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Category: Benjamin Botkin Folklife Lecture Series

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The Kitchen Sisters and Frances McDormand Live at the Library of Congress September 15

Posted by: Stephen Winick

The American Folklife Center is delighted to announce a live program at the Library of Congress: Live! at the Library: The Kitchen Sisters with Frances McDormand Stories from the B Side of History Presented by Carla Hayden, Librarian of Congress September 15, 2022, 6:30-8:30 p.m. Library of Congress, Coolidge Auditorium This event is part of the Live! at the Library series and the Benjamin Botkin Folklife Lecture Series. Admission is free, but attendees must secure tickets at the link provided in this blog post. All the info is in the post!

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Botkin Folklife Lectures Plus: Camille Moreddu on French American Traditions

Posted by: Stephen Winick

This post features a lecture by Camille Moreddu, a cultural historian from France who is studying what she calls the "French Creole Corridor," French-speaking communities, primarily in the Upper Midwest, which retained fascinating French music and song recorded by collectors in the 20th and 21st centuries. In her lecture. Moreddu reviews the repertoire found in these and related collections--from Great Lakes voyageurs’ songs and French-Canadian fiddle tunes to the ballads, winter ritual songs, and local songs of the Creole settlements of the Upper Mississippi River Valley. She also discusses methods and experiences of the different collectors; the histories of colonial era Francophone settlers as well as later immigrants from France, Belgium, and Canada; and how the French cultural presence was integrated into the narrative and historiography of the American frontier. We also conducted a brief question and answer session with Moreddu, and appended it to the lecture video itself. Moreddu kindly did her lecture twice--once in English and once in French--to make it as accessible as possible to people with an interest in these collections, and we did the Q & A in both languages too!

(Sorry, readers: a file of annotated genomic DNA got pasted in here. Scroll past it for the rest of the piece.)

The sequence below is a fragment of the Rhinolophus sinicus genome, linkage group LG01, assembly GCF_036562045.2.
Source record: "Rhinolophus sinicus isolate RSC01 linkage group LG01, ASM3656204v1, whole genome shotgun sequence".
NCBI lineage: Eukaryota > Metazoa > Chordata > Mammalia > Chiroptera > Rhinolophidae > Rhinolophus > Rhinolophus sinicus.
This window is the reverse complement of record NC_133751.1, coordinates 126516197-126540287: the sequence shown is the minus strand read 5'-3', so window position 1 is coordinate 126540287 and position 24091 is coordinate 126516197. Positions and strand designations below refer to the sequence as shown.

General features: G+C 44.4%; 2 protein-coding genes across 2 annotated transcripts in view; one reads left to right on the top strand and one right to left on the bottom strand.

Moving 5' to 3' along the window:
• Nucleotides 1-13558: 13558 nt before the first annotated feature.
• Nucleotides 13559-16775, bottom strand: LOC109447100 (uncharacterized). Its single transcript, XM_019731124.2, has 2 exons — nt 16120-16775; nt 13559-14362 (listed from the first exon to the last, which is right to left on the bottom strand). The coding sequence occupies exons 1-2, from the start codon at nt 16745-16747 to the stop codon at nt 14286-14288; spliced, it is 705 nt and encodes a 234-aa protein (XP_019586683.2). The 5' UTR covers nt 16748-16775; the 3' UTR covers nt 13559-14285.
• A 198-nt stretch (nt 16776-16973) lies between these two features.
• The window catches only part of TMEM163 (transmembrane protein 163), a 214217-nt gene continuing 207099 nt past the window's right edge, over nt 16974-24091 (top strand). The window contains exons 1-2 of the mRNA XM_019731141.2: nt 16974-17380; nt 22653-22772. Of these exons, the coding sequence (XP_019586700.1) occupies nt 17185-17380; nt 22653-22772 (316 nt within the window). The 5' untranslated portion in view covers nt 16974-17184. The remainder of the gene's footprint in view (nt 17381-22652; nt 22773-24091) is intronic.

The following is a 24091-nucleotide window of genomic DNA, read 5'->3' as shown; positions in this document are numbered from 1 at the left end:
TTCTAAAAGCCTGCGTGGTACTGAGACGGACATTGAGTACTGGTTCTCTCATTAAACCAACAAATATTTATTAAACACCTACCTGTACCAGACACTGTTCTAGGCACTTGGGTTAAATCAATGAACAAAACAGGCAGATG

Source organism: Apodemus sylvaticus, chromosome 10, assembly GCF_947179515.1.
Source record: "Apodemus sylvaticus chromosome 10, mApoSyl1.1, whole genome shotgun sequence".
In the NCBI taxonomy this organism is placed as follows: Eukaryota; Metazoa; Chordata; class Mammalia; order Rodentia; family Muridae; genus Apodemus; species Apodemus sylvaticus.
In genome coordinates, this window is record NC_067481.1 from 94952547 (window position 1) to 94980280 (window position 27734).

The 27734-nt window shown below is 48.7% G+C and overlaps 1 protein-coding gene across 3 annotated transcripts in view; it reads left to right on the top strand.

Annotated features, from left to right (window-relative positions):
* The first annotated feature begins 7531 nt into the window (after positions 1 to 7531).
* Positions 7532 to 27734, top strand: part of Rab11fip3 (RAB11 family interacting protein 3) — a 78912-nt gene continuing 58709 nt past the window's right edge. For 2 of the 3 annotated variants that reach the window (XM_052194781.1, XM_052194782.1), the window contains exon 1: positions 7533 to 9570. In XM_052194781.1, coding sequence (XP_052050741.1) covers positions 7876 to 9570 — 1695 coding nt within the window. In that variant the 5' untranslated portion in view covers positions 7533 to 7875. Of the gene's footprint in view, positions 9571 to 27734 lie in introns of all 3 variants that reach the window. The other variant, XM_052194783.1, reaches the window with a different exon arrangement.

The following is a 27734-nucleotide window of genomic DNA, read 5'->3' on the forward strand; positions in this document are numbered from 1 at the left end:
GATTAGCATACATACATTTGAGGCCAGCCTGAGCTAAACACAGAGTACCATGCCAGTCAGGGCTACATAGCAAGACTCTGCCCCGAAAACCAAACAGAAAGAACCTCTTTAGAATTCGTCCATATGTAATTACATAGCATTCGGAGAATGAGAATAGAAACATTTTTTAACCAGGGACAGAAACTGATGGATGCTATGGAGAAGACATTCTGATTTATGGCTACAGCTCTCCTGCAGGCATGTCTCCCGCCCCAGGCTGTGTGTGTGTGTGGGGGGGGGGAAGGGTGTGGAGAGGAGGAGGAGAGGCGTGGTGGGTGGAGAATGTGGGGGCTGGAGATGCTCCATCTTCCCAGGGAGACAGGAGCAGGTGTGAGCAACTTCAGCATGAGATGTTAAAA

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Fieldwork During the Pandemic: Upcoming Online Lectures July 13 & 20

Posted by: Stephen Winick

The American Folklife Center is happy to announce a two-part series of hour-long online Zoom presentations with live Q&A featuring recent and current Archie Green Fellows discussing the impact of the pandemic on their fieldwork experiences. We're calling the event Occupational Folklife and Fieldwork in the Post-Pandemic World: Adaptation, Innovation, and the Future, Parts 1 & 2.  Registration is required, but don't worry...you'll find the registration links down near the bottom of this post!

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Billy Bragg, Skiffle Historian and Singer, Visits the Library July 21

Posted by: Stephen Winick

This blog post about the singer-songwriter Billy Bragg is part of a series called “Hidden Folklorists,” which examines the folklore work of surprising people, including people better known for other pursuits. Billy Bragg will be here for a book talk, July 21 at 7:00 pm in the Mumford Room of the James Madison Memorial Building. …

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Alan Jabbour 1942 – 2017

Posted by: Stephen Winick

On behalf of the American Folklife Center, I’m very sad to pass on the news of the death of our founding director, Alan Jabbour. Alan was a folklorist, fiddler, fieldworker, and friend of the highest caliber, and he will be missed at AFC and around the world. AFC’s current director, Betsy Peterson, expressed the feelings …

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James P. Leary and Folksongs of Another America

Posted by: Stephen Winick

The following installment in Botkin Folklife Lectures Plus post introduces James P. Leary, a distinguished folklorist and researcher who has published extensively on Library of Congress collections in the American Folklife Center. In addition to his lecture video, it includes photos, audio, and video from AFC's collections of Midwestern folk music, including Croatian, French, Scandinavian, Oneida, English, Welsh, and other ethnic groups. Most of the quotations from Leary in this article come from an email interview we did in July 2015, but I also quote occasionally from the lecture itself, which is also here as an embedded video.

A man playing a guitar and singing to a close crowd of a dozen or so men and women

Thoughts on Martin Luther King Day

Posted by: Stephen Winick

On Monday, January 19, we will be celebrating the Birthday of Martin Luther King Jr. in the United States. King, the foremost leader of the American Civil Rights Movement, was actually born eighty-six years ago today: January 15, 1929.  The Civil Rights Movement has struggled and continues to struggle for equal rights for all people, …

A man playing a guitar and singing to a close crowd of a dozen or so men and women

The Lomaxes’ 1934 French Louisiana Recordings Go Online

Posted by: Stephen Winick

The following is a guest post by Joshua Caffery, who was the John W. Kluge Center’s Alan Lomax Fellow until April 2014.  Caffery is a scholar of vernacular traditions in Louisiana, as well as an archivist and a musician. He is the author of Traditional Music in Coastal Louisiana: The 1934 Lomax Recordings, and the …